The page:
COVID-19: Maine Data
Maine's state of civil emergency ended on June 30, 2021. Since July 3, 2021, Maine CDC has been conducting case investigations and contact tracing Monday through Friday. As a result, COVID-19 case data will be updated by 9:30 AM Tuesday through Saturday. Case data will not be updated Sunday and Monday or on holidays. All data are preliminary and may change as Maine CDC investigates cases. For more information about the data, please see the "Read Details About the Data" section below.
Maine CDC has focused its efforts to follow up with cases of COVID-19 on cases who are under the age of 19, over the age of 74, or who meet certain other criteria (including being hospitalized, identified as a minority, identified as having a disability, being a health care worker or first responder, living or working in congregate settings, or associated with a school or child care facility). Depending on available resources and case levels, Maine CDC may follow up with other cases who do not meet those criteria.
View Maine's complete COVID-19 vaccination dashboard.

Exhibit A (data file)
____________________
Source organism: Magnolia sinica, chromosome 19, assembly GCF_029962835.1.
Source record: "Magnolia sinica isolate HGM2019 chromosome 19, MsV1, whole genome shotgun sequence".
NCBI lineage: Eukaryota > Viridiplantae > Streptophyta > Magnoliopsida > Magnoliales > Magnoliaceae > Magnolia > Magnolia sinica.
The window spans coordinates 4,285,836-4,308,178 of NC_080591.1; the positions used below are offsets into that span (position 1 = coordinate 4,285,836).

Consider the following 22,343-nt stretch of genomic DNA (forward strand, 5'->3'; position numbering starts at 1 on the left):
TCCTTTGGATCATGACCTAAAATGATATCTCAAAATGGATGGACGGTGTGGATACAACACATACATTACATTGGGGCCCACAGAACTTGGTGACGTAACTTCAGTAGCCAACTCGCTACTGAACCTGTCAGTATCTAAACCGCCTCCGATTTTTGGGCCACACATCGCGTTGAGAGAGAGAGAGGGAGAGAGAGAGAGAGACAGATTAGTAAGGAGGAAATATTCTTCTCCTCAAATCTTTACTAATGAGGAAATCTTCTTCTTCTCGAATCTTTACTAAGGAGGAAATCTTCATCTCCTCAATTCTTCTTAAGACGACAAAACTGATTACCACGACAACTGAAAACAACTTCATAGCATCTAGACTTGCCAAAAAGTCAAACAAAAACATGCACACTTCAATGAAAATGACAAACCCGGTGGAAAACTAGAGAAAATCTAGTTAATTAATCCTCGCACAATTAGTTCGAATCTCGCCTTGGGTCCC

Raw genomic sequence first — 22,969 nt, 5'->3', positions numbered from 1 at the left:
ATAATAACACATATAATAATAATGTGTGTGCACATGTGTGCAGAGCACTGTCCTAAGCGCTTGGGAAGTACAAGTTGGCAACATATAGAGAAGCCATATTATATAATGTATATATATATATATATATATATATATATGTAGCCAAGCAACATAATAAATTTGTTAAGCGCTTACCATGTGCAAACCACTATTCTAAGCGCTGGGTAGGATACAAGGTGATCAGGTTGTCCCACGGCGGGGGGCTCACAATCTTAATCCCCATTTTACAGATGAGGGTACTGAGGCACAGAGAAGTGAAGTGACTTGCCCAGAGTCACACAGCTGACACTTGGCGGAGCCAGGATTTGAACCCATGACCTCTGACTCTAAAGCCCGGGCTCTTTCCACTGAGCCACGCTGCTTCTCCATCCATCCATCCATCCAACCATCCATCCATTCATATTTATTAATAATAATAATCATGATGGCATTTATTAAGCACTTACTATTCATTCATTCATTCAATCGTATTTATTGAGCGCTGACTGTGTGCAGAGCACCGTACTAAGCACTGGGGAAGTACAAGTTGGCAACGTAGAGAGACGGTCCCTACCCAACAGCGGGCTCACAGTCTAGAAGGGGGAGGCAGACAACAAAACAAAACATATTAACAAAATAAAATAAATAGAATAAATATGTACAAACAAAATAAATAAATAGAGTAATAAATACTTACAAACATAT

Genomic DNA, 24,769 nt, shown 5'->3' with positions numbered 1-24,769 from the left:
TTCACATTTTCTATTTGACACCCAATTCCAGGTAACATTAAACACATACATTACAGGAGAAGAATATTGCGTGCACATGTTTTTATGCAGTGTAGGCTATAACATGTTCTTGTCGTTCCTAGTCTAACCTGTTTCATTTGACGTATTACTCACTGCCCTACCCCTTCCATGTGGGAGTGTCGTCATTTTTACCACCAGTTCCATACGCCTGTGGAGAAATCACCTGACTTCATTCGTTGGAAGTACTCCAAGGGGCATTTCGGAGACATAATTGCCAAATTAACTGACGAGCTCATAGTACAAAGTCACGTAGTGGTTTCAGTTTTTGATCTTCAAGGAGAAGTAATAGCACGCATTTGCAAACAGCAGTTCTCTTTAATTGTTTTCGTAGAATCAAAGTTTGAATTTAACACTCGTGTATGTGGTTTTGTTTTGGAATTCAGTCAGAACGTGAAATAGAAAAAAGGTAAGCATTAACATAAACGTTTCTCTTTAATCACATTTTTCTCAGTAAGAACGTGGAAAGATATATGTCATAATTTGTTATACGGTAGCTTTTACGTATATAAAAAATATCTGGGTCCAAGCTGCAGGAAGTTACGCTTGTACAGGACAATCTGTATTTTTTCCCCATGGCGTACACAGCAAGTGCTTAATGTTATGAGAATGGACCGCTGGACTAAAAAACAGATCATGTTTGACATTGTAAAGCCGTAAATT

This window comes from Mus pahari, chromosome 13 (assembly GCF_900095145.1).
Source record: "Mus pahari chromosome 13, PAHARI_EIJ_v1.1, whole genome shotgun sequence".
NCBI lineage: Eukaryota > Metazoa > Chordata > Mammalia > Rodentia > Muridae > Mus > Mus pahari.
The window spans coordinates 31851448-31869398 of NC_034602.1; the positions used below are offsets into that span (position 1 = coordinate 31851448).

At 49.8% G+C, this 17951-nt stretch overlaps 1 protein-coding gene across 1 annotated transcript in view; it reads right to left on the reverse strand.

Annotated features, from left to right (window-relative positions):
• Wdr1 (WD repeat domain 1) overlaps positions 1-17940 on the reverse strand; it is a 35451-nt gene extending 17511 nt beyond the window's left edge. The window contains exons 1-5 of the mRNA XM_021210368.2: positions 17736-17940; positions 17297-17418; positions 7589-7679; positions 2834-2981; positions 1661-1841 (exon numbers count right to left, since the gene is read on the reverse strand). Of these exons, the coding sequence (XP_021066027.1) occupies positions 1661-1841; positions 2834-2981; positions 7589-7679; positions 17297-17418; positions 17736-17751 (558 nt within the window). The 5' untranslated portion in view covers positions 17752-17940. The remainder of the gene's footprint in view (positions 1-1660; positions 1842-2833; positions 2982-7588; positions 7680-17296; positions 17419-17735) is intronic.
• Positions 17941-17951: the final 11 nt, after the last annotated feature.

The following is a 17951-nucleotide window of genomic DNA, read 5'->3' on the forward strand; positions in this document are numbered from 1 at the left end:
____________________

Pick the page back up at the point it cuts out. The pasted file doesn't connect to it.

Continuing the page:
COVID-19 Case Trends
Cumulative COVID-19 Cases by County
Maine COVID-19 Reopening Gating Metrics
Cumulative COVID-19 Cases by ZIP Code
Tables of COVID-19 Testing and Contact Tracing Data, Hospital Use, and Case Demographics
|Contact Tracing (Sara Alert) Data|
|Number of Individuals Currently in Monitoring||Total Number of Individuals Submitted for Enrollment|
Maine CDC updates contact tracing data weekly.
Updated January 12, 2022 at 3:11 PM.
Maine CDC updates these data weekly.
Updated January 13, 2022 at 1:21 PM.
Notes about the data:
- Not all labs report results to the Maine CDC electronically. Labs reporting manually report only the positive results and are therefore excluded for purposes of calculating the percent positivity rate. Molecular testing includes PCR, isothermal, and NAAT methods.
- Total number of emergency room/urgent care visits reported.
- Percentage of emergency room/urgent care visits for influenza-like illness symptoms or influenza-like illness discharge diagnosis.
- Percentage of emergency room/urgent care visits for COVID-19-like symptoms or COVID-19 discharge diagnosis.
Effective July 1, 2021, Maine CDC will update COVID-19 test result data on Thursday of each week.
*Not all labs report results to the Maine CDC electronically. Labs reporting manually report only the positive results and are therefore excluded for purposes of calculating the percent positivity rate.
Molecular testing includes PCR, isothermal, and NAAT methods.